Export credit insurance 2023 outlook: What does the data tell us?

Following the release of Berne Union's 2022 State of the Industry report and as Berne Union data* feeds through for the first half of 2023, we identify some trends to watch for the rest of the year.
Lewis Evans
Lewis Evans
Junior Economic Research Analyst, Berne Union

Berne Union members supported a record amount of global trade in 2022, surpassing pre-pandemic levels in the process. Longer tenor products recovered significantly over the year before and business levels were within 5% of 2019, meanwhile short term (ST) export credit business kept its year-on-year growth aided by the recovery in global trade growth and sustained price increases. But what does our latest data reveal about the direction of the export credit industry in 2023? We look at four emerging trends and how they could play out in the remainder of the year.

Return to project finance

In 2022, new medium long term (MLT) business for project finance transactions were $9.7 billion, less than half of the $22.8 billion supported in 2019. Projects were delayed in the wake of the pandemic, and the total amount of global project finance loans dipped substantially in 2020 to below $300 billion. Total loans have since seen strong year-on-year growth, surpassing $350 billion in 2022. This growth, however, has not been replicated by Berne Union members with cover for new project finance transactions gradually declining year-on-year since 2019.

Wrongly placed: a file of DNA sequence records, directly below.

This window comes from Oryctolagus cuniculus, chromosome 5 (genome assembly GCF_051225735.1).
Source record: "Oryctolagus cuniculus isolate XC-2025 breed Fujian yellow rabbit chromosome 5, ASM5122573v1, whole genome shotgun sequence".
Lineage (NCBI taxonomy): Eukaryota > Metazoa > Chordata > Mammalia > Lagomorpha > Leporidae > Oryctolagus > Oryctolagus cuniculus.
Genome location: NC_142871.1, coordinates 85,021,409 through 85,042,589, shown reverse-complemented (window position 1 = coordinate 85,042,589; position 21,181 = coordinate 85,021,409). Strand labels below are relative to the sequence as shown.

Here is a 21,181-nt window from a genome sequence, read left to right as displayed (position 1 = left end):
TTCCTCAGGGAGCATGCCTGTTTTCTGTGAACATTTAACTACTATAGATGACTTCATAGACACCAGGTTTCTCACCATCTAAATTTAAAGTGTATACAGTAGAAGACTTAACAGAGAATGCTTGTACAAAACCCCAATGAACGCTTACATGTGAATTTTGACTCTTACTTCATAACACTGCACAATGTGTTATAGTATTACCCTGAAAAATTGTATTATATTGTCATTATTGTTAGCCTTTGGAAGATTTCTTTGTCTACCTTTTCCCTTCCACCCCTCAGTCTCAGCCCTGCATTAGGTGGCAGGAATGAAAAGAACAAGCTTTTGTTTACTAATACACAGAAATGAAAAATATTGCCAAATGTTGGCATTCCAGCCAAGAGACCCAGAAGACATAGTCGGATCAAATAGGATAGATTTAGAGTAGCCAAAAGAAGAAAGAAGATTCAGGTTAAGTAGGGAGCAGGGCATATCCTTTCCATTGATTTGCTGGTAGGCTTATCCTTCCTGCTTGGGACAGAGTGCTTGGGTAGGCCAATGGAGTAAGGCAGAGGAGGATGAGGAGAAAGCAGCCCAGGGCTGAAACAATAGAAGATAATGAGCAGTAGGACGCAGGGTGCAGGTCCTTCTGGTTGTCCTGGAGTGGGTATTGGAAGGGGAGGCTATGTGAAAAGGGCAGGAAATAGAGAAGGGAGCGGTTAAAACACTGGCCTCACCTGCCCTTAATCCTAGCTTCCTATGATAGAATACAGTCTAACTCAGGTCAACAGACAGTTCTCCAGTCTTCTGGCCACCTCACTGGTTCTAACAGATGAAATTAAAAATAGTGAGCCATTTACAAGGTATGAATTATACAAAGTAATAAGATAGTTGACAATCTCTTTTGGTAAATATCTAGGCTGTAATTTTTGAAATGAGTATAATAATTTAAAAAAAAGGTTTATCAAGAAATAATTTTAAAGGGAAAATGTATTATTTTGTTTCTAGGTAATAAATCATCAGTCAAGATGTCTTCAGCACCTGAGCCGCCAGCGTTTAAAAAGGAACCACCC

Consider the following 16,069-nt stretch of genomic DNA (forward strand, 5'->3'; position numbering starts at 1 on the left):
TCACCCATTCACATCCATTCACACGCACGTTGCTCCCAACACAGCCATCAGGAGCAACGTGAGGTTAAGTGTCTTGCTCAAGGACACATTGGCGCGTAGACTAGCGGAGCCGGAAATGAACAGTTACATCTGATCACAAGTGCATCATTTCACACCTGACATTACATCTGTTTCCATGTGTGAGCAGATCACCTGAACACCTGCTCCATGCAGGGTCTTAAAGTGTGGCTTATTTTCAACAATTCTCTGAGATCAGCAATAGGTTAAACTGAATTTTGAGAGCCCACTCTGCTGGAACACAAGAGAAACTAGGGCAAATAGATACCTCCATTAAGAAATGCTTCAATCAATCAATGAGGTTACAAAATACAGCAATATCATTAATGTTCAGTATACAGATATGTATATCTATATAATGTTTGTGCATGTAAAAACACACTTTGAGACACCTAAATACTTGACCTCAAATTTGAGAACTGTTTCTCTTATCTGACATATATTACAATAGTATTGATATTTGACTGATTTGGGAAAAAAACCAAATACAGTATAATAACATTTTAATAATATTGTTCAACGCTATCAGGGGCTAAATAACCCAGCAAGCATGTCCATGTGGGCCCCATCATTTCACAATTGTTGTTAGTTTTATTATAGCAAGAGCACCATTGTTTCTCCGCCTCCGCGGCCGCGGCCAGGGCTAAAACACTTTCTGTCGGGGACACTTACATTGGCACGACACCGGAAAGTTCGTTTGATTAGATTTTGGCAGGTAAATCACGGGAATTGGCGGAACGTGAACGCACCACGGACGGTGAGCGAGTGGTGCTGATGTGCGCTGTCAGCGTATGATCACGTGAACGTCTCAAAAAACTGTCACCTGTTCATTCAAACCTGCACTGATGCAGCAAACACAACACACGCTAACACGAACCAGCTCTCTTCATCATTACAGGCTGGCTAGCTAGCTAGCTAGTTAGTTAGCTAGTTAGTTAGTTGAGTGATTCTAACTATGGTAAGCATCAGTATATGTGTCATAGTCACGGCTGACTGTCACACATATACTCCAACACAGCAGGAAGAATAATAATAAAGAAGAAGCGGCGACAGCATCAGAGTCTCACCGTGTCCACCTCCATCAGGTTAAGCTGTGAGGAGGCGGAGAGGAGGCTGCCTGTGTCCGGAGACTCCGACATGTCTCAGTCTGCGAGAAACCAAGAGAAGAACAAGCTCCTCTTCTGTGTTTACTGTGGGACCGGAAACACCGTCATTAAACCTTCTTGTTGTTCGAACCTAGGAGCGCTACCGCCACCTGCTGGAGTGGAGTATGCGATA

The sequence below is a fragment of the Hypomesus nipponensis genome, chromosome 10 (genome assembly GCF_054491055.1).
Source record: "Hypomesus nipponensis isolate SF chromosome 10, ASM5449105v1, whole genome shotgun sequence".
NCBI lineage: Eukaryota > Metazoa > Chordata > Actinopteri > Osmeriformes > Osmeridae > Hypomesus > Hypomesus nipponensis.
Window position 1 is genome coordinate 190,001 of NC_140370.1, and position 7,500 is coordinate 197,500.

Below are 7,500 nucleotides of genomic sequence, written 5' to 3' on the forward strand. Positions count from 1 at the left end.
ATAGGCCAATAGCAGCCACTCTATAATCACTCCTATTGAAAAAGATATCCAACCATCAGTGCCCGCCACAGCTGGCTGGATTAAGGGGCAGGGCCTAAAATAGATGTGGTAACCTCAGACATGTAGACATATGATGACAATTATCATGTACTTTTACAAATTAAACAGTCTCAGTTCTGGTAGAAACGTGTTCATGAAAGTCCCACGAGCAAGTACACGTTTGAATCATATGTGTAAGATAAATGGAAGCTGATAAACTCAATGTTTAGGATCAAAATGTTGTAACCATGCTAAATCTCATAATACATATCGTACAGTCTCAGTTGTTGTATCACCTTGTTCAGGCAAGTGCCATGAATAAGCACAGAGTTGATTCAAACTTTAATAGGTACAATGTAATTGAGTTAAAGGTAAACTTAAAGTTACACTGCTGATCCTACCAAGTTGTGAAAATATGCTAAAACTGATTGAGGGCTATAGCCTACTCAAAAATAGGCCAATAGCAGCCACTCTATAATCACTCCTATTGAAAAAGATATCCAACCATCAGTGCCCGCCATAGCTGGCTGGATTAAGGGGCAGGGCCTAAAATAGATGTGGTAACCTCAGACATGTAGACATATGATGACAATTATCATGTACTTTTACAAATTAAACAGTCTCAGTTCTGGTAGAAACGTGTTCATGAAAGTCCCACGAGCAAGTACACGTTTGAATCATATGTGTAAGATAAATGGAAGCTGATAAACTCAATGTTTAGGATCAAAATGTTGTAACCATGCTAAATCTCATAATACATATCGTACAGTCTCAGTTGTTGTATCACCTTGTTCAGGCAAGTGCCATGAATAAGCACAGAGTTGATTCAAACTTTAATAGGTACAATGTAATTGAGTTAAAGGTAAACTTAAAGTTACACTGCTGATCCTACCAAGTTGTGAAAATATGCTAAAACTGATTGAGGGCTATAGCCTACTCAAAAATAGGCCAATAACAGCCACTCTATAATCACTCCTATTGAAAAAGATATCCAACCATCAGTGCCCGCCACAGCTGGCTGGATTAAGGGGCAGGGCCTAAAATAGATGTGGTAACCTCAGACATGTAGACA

Support appears to have rebounded. Our preliminary data for the first half of 2023 indicates Berne Union members are returning to the project finance market as new business in the first six months of the year has surpassed 2022’s total. Up approximately 20% on H1 2019, it is the highest total yet for a first-half period. We see cover being directed to developed markets in Europe and North America, with substantial increases in the manufacturing and transportation sectors as some members reported that projects halted during the pandemic have now come back online. Likewise, in the latest edition of the Berne Union Business Confidence Index (BCI), members noted that they had seen an increase in applications for project finance coverage in Q2, as projects which had been delayed due to the pandemic and economic uncertainty.

The question remains whether these levels will be maintained throughout the year. The latest UNCTAD World Investment Report is pessimistic regarding foreign investment levels for 2023, reiterating downward pressures from slowing economic and trade growth. Tighter financing conditions and a high interest rate environment create headwinds for international project finance, which have shown weak global trends in Q1, but so far this year Berne union members have gone against the trend and grown their presence in the market demonstrating the anticyclical nature of our industry.